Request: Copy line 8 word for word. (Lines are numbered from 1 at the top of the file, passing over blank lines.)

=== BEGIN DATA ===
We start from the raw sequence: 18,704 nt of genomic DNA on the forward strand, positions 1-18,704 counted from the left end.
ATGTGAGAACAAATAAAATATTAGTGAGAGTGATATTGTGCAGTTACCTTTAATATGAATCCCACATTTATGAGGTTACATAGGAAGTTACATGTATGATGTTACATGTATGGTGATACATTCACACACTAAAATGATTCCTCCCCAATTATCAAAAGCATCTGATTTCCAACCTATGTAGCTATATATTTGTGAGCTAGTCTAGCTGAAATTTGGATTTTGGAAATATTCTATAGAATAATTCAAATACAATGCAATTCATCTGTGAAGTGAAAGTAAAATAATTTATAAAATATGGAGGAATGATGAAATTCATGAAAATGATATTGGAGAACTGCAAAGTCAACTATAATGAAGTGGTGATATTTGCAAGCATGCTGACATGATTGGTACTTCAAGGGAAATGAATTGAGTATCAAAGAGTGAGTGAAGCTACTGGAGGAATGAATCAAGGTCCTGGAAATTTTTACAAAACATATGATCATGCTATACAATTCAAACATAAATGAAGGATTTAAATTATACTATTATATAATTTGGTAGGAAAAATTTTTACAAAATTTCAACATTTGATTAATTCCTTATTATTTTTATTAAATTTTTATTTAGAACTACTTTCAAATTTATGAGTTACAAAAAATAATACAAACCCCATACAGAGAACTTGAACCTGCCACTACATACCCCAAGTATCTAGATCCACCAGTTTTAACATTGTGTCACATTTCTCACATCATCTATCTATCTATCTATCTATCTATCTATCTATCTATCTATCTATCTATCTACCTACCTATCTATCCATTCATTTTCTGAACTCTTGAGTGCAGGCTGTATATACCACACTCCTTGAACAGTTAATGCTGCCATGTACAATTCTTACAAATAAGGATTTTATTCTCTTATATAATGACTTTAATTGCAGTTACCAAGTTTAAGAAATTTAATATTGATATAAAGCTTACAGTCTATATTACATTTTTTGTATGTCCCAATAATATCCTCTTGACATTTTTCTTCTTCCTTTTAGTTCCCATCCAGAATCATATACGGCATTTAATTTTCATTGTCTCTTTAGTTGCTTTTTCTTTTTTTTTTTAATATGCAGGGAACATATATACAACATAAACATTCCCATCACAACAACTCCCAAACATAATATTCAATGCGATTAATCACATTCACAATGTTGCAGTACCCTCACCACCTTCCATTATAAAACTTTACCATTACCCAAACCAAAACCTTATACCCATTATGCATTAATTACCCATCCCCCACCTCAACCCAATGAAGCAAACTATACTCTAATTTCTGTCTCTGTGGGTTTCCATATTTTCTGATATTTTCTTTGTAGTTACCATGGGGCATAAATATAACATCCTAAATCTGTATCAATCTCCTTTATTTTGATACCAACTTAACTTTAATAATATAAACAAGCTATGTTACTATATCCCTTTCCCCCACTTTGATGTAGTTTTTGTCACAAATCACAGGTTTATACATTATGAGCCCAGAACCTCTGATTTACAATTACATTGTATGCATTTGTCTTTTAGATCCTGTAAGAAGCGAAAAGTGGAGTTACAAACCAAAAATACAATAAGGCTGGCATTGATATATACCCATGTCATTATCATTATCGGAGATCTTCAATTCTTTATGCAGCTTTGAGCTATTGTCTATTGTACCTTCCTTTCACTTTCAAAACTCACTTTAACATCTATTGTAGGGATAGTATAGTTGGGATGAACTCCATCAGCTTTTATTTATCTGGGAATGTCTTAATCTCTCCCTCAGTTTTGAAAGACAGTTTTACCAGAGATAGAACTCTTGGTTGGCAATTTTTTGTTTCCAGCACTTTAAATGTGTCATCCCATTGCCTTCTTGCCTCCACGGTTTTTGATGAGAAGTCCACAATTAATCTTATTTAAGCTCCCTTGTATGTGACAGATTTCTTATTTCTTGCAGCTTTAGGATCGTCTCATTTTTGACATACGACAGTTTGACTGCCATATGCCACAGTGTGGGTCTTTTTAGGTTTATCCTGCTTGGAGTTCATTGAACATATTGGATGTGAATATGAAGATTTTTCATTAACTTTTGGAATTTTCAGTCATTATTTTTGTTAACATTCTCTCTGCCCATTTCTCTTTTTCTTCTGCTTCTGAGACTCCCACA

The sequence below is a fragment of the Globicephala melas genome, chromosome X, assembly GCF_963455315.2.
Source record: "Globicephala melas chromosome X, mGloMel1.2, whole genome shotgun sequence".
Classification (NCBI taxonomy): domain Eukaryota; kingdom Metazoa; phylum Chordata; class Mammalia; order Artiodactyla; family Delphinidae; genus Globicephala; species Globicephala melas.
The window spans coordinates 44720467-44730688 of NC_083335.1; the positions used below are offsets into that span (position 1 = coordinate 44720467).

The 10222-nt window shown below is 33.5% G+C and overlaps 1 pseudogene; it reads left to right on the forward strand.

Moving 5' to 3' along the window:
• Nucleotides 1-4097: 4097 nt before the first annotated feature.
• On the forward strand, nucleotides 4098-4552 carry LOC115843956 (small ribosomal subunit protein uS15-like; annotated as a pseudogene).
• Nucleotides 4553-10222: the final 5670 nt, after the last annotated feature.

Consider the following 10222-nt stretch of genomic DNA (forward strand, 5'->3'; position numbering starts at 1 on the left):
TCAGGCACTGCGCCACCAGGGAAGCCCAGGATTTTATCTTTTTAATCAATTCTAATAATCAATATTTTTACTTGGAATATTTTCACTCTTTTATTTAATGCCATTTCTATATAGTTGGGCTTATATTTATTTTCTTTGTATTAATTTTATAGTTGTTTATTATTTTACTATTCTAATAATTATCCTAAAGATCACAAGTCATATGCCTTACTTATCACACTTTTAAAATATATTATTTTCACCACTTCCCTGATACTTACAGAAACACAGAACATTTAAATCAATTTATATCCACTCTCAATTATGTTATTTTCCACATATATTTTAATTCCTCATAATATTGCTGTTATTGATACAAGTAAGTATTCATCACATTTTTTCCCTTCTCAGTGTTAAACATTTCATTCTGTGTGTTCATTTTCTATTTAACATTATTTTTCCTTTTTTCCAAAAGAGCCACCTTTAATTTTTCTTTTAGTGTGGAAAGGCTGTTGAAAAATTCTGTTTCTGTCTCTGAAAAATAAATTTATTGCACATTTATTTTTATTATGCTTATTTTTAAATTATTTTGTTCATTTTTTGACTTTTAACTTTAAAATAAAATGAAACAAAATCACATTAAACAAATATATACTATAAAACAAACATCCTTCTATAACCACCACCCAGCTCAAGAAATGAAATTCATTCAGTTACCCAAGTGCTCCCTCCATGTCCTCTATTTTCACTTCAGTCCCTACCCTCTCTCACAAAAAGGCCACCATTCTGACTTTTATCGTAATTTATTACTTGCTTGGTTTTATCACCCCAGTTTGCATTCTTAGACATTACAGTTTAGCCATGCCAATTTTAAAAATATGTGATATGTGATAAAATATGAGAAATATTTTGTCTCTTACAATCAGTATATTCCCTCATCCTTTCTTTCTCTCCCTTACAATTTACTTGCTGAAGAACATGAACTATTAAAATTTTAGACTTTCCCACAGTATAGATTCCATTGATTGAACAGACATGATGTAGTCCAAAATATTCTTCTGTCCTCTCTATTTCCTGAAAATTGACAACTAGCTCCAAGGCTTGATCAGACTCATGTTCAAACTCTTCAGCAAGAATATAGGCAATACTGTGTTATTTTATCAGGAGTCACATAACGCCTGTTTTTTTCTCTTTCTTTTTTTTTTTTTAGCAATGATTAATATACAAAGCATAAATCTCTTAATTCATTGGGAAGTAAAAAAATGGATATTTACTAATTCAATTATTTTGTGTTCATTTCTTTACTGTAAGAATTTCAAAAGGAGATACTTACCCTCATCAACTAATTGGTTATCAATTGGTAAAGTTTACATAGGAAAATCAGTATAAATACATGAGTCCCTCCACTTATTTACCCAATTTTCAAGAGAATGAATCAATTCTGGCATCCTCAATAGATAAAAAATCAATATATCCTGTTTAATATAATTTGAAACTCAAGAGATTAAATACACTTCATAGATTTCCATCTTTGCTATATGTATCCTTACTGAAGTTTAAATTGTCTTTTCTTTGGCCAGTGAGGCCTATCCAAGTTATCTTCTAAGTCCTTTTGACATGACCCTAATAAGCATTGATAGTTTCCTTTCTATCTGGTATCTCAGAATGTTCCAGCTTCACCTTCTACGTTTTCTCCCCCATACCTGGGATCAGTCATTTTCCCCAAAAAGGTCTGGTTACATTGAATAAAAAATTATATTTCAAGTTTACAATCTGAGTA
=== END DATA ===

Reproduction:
Moving 5' to 3' along the window: